White House sanctions Russia over election hacking

Along with their families, the 35 diplomats have been given 72 hours to the leave the US

Justin Carissimo
New York
Thursday 29 December 2016 20:45
President Barack Obama speaks during a news conference in the Brady Press Briefing Room at the White House on November 14, 2016 in Washington, DC.
President Barack Obama speaks during a news conference in the Brady Press Briefing Room at the White House on November 14, 2016 in Washington, DC.

The Obama administration announced a round of sanctions against Moscow on Thursday over its alleged hacking into the Democratic National Committee's computers to influence this year’s presidential election.

US intelligence agencies—the CIA and FBI—have previously accused Russia of influencing November's election in order to help Donald Trump win the presidency, accusations Russian President Vladimir Putin has vehemently denied.

President Obama signed an executive order Thursday outlining the punishment for individuals and organizations they believe were involved in "tampering with, altering, or causing a misappropriation of information with the purpose or effect of interfering with or undermining election processes or institutions."

The sanctions will hit Russian individuals while closing two Russian compounds, one in New York and another in Maryland. Thirty-five Russian operatives and their families have been ordered to leave the country within the next 72 hours.

"These actions follow repeated private and public warnings that we have issued to the Russian government, and are a necessary and appropriate response to efforts to harm US interests in violation of established international norms of behavior," the president said in a statement.

"Russia's cyber activities were intended to influence the election, erode faith in US democratic institutions, sow doubt about the integrity of our electoral process, and undermine confidence in the institutions of the US government," his statement read. "These actions are unacceptable and will not be tolerated."

The president also hinted that this is merely the White House’s public response to the alleged hacks and that it would retaliate outside of the public eye.

"These actions are not the sum total of our response to Russia’s aggressive activities," he continued. "We will continue to take a variety of actions at a time and place of our choosing, some of which will not be publicized."

Breaking away from the current administration, President-elect Donald Trump said that Americans should be moving on with their lives.

"It's time for our country to move on to bigger and better things," Mr Trump said in a statement. "Nevertheless, in the interest of our country and its great people, I will meet with leaders of the intelligence community next week in order to be updated on the facts of this situation."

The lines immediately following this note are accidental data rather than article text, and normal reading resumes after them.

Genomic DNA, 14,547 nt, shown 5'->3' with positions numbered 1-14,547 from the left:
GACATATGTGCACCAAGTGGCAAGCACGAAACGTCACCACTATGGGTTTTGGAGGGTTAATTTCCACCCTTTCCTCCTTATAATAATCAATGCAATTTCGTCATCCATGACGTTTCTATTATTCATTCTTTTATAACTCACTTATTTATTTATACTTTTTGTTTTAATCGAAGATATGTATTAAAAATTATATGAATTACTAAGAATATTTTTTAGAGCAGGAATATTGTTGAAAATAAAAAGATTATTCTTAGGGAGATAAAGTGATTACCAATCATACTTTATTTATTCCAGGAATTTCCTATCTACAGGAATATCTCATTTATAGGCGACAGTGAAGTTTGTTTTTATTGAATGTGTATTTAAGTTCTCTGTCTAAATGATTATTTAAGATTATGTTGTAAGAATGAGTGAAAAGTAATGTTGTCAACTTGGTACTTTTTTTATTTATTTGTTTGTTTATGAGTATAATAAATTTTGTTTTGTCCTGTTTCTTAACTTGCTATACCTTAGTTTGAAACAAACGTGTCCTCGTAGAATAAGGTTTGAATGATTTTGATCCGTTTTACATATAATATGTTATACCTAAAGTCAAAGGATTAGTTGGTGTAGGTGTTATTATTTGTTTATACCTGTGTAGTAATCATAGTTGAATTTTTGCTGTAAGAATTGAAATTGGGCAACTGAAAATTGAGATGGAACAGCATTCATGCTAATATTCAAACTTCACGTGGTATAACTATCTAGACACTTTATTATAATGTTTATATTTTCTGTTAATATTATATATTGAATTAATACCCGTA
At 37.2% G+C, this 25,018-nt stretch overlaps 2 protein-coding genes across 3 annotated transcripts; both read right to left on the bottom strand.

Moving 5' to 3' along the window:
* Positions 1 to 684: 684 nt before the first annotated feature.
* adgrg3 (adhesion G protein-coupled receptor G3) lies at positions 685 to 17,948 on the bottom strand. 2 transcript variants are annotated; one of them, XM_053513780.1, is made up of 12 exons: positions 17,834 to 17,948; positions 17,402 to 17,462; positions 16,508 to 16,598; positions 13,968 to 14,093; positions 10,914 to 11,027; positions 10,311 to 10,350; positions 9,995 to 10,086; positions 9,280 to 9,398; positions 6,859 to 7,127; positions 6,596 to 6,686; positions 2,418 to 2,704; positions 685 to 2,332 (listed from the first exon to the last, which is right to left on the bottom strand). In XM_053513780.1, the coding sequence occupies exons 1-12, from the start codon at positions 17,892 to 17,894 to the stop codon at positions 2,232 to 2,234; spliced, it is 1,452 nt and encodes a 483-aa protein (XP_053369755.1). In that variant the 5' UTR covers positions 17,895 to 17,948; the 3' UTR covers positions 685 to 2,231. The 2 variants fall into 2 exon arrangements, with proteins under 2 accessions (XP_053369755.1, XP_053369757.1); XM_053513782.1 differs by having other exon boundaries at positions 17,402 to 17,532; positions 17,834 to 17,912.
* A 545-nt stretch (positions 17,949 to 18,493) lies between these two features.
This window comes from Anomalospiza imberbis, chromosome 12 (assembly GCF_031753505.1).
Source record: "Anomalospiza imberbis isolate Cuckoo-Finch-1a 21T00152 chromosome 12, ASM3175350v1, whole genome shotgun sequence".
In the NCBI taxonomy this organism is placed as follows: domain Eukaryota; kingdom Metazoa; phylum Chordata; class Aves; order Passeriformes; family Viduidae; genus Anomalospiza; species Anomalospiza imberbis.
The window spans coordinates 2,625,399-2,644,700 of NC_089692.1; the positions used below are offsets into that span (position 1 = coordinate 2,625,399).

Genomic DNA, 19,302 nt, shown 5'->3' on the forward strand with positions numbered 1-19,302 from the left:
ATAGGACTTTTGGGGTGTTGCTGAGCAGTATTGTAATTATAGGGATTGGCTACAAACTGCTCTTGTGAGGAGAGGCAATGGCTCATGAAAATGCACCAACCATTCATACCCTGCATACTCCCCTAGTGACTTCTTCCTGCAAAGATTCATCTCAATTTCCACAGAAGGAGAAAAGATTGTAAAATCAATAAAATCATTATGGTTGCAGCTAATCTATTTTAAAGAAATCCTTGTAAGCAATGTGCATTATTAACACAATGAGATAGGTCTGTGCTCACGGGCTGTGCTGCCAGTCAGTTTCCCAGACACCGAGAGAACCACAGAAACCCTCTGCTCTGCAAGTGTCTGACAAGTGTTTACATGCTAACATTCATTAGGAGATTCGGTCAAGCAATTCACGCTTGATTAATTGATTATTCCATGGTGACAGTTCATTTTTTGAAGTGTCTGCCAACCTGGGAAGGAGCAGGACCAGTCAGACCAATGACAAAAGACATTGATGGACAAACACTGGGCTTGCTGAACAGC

Over the course of his campaign, Mr Trump has promised better relations with Mr Putin while dismissing the US intelligence agencies who confirmed the cyber attacks. On Wednesday, he told reporters that Americans “out to get on with our lives” rather than speculate over the impact Russia had on this year’s election.

However, House Speaker Paul Ryan agreed with the Obama administration on Thursday by saying the sanctions were long overdue.

“Russia does not share America's interests. In fact, it has consistently sought to undermine them, sowing dangerous instability around the world,” he said in a statement. “It serves as a prime example of this administration's ineffective foreign policy that has left America weaker in the eyes of the world.”

Issuing a statement of his own, Senator John McCain said that Russia is paying a small price for its "brazen attack on US democracy."

Just an hour after the announcement, Russian officials responded to the sanctions with a promise to retaliate.

“You understand that responses will be cleaned and the American Embassy in Moscow, and, apparently, the consulate,” Vladimir Jabbarov, TASS First Deputy Chairman of the Federation Council's international affairs committee, told reporters.

Russia’s UK embassy tweeted an image of a duck along with the word lame in response to the announcement saying everyone will be glad to see the “last of this hapless administration.”

Meanwhile, Russian foreign ministry official Konstantin Dolgov called the sanctions futile and counterproductive.

“The outgoing administration has no grounds, neither political nor moral rights for such harsh and destructive steps towards the bilateral relations with Russia,” he told the Interfax news agency. “I am sorry for the harsh wording but I don't have other words for it. This not just an agony of the 'lame ducks,' but of the 'political corpses.'”